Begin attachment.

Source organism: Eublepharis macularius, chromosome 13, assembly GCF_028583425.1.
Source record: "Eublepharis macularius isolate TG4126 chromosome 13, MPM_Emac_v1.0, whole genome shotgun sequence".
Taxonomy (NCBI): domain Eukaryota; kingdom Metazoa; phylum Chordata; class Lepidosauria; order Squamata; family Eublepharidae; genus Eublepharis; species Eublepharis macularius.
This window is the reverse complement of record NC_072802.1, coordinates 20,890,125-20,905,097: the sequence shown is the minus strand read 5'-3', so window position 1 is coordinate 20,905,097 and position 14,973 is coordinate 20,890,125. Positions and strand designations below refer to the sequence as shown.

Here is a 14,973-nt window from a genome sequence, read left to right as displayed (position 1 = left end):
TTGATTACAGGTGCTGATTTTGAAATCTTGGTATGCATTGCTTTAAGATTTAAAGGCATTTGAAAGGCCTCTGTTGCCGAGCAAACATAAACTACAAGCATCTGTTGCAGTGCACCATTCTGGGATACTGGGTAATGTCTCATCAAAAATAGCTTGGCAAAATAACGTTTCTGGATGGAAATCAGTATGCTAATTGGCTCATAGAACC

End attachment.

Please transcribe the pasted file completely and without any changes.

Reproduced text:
Source organism: Eublepharis macularius, chromosome 13, assembly GCF_028583425.1.
Source record: "Eublepharis macularius isolate TG4126 chromosome 13, MPM_Emac_v1.0, whole genome shotgun sequence".
Taxonomy (NCBI): domain Eukaryota; kingdom Metazoa; phylum Chordata; class Lepidosauria; order Squamata; family Eublepharidae; genus Eublepharis; species Eublepharis macularius.
This window is the reverse complement of record NC_072802.1, coordinates 20,890,125-20,905,097: the sequence shown is the minus strand read 5'-3', so window position 1 is coordinate 20,905,097 and position 14,973 is coordinate 20,890,125. Positions and strand designations below refer to the sequence as shown.

Here is a 14,973-nt window from a genome sequence, read left to right as displayed (position 1 = left end):
TTGATTACAGGTGCTGATTTTGAAATCTTGGTATGCATTGCTTTAAGATTTAAAGGCATTTGAAAGGCCTCTGTTGCCGAGCAAACATAAACTACAAGCATCTGTTGCAGTGCACCATTCTGGGATACTGGGTAATGTCTCATCAAAAATAGCTTGGCAAAATAACGTTTCTGGATGGAAATCAGTATGCTAATTGGCTCATAGAACC